It's time for another mix disc from Optimo, which basically means that once again, you will be reminded that the duo has a much cooler record collection than you. Never one to bow to convention, in the past they've slammed together songs from kids choirs and Gang Of Four (How To Kill The DJ [Part 2]) to progressive rock and industrial (last years Psyche Out). Originally only released in Japan, Walkabout has finally hit a larger stage, and fans of the two will again want to go ahead and plop down the money now, because this is yet another solid (and varied) batch of music.
Basically, toss a dart at the board and you'll hit something odd and great here. With everything from post-industrial to minimal house to avant noise and post-punk, Walkabout is just about what you'd expect from the UK-based twosome. After opening with the album-titled track from Throbbing Gristle (a favorite of Optimo it seems), the mix slides right into a great minimal selection that blends tracks from Grungeman and Pan Sonic into six minutes that feel like they belong perfectly together. With a submerged thump and some swirling, but quiet layers of feedback, the former is particularly eerie.
As can be expected, it pretty much goes everywhere from there, with old school beats from Lenny Dee and Nicolai Vorkapich, the bleepy, but gorgeous "Fillertet 2" from Shane Berry, and the washed-out guitar haze of Boris on "My Machine." It livens up even more during the second half, with the buzzing but catchy "Radiation" from Suicide (from their Ric Ocasek-produced second album) and the Smith N Hack Remix of "Moving Like A Train" by Herbert, with horn blasts that get chopped to nuggets and slippery house beat that gets things chugging.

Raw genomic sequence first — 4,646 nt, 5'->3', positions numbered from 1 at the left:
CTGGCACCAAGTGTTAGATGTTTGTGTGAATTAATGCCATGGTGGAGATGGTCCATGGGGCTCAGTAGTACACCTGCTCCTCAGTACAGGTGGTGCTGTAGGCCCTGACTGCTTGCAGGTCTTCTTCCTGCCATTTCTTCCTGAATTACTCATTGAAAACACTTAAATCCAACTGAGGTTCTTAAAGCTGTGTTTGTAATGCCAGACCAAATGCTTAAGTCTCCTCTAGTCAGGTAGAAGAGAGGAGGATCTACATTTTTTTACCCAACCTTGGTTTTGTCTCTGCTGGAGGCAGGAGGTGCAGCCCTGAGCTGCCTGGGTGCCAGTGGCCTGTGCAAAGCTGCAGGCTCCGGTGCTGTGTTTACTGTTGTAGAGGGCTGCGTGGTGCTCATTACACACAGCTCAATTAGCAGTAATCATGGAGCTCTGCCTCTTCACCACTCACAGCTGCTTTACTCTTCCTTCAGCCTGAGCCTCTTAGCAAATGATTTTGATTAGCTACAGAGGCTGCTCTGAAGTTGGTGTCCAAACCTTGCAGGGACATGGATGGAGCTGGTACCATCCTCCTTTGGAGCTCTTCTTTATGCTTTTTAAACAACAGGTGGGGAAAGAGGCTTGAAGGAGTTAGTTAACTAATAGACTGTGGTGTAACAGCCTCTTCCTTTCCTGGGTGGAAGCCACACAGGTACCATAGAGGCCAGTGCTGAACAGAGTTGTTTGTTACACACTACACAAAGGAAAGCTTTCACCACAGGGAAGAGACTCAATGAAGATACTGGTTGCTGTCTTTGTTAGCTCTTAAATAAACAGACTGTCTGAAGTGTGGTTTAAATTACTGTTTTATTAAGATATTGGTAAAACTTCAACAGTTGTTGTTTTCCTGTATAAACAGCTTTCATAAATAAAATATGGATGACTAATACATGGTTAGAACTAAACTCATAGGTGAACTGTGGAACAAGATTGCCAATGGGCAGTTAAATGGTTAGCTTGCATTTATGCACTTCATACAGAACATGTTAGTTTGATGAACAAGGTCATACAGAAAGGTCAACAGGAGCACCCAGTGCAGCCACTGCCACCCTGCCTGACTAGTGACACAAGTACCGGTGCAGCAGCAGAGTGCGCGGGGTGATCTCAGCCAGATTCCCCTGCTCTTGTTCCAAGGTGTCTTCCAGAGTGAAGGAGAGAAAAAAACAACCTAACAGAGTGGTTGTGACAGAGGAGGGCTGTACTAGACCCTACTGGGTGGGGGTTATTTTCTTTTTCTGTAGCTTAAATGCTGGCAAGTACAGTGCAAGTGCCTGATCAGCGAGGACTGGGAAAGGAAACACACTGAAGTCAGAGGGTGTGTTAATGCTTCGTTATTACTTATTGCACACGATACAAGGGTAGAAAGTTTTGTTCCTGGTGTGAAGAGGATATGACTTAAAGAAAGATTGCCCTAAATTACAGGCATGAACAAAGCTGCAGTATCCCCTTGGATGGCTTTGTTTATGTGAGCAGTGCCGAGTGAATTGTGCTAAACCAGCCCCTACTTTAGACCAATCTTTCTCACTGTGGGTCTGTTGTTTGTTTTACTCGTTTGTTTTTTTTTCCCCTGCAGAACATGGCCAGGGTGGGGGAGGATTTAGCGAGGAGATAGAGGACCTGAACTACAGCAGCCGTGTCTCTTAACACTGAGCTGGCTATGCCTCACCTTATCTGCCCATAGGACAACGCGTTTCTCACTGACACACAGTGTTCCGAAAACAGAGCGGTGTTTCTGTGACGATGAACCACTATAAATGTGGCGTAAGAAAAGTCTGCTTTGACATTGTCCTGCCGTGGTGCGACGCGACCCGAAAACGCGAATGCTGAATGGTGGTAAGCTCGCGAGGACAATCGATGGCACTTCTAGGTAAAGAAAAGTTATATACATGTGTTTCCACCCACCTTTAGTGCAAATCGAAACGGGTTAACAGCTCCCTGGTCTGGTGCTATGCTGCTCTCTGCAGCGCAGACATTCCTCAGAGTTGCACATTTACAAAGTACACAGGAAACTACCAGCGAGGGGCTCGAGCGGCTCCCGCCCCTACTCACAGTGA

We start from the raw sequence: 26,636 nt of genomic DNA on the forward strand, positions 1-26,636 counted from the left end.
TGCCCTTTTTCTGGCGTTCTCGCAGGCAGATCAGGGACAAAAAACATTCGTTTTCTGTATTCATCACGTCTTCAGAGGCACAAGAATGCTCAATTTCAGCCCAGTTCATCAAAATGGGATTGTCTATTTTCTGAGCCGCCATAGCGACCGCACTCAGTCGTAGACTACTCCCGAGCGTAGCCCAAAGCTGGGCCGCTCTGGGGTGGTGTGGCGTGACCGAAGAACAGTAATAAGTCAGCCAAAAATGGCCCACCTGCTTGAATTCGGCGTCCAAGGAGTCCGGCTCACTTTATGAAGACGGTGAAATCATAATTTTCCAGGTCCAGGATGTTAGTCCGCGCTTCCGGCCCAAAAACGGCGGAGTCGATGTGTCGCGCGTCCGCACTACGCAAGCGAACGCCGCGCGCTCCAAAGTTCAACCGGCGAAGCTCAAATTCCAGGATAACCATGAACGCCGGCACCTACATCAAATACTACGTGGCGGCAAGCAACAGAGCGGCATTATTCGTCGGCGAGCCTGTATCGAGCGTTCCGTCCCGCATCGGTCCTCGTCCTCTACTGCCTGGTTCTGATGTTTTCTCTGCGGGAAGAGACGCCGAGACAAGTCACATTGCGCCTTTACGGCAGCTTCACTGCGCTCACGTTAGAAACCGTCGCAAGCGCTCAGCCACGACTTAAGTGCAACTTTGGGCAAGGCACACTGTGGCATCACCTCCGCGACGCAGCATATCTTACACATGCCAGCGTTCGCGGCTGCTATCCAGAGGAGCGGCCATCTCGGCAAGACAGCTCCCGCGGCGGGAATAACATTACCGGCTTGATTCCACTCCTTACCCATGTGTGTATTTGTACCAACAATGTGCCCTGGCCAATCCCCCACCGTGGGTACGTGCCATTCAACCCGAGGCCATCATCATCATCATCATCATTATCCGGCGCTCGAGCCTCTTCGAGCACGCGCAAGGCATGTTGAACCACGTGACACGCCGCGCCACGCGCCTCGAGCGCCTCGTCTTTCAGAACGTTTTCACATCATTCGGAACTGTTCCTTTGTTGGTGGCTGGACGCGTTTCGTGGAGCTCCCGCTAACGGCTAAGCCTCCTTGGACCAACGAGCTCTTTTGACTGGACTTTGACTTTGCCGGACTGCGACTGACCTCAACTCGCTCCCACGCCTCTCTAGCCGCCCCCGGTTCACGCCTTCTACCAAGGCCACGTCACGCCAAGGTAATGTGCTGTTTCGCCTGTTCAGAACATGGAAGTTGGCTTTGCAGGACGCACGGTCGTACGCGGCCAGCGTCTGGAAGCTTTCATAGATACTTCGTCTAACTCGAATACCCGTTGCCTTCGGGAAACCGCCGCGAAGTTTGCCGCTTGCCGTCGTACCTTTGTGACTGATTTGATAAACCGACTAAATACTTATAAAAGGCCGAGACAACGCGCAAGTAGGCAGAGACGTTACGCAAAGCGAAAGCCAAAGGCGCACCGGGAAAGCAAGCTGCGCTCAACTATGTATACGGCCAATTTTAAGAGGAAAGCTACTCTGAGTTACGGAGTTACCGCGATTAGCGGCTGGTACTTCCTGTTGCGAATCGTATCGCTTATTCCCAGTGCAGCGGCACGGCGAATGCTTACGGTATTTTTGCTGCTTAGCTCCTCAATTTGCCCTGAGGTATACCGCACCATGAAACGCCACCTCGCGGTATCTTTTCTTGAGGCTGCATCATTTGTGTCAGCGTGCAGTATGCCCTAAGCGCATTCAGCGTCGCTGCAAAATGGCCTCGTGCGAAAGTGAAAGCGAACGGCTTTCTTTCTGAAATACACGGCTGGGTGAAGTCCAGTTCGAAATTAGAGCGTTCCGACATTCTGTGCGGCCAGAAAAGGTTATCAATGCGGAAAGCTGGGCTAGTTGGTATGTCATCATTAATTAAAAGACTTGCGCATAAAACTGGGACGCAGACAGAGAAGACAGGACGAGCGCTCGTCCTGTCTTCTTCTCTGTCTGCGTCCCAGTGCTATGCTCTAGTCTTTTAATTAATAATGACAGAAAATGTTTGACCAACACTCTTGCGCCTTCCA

As with all Optimo mixes, most of the joy comes from hearing how they put the sometimes seemingly disparate tracks together in a way that makes sense. Other than a couple WTF transitions, Walkabout again pulls things off with flying colors, ending with the mutant dancefloor of "Manoman" by Black Dice. They're nowhere near as smooth as other DJs, but at this point I don't really think that they care. Instead, Optimo just wants to share some of their eclectic collection with a world in a way that instills body-moving and perhaps a bit of head-scratching. With this seventy-minute plus mix, they've certainly managed to do that again.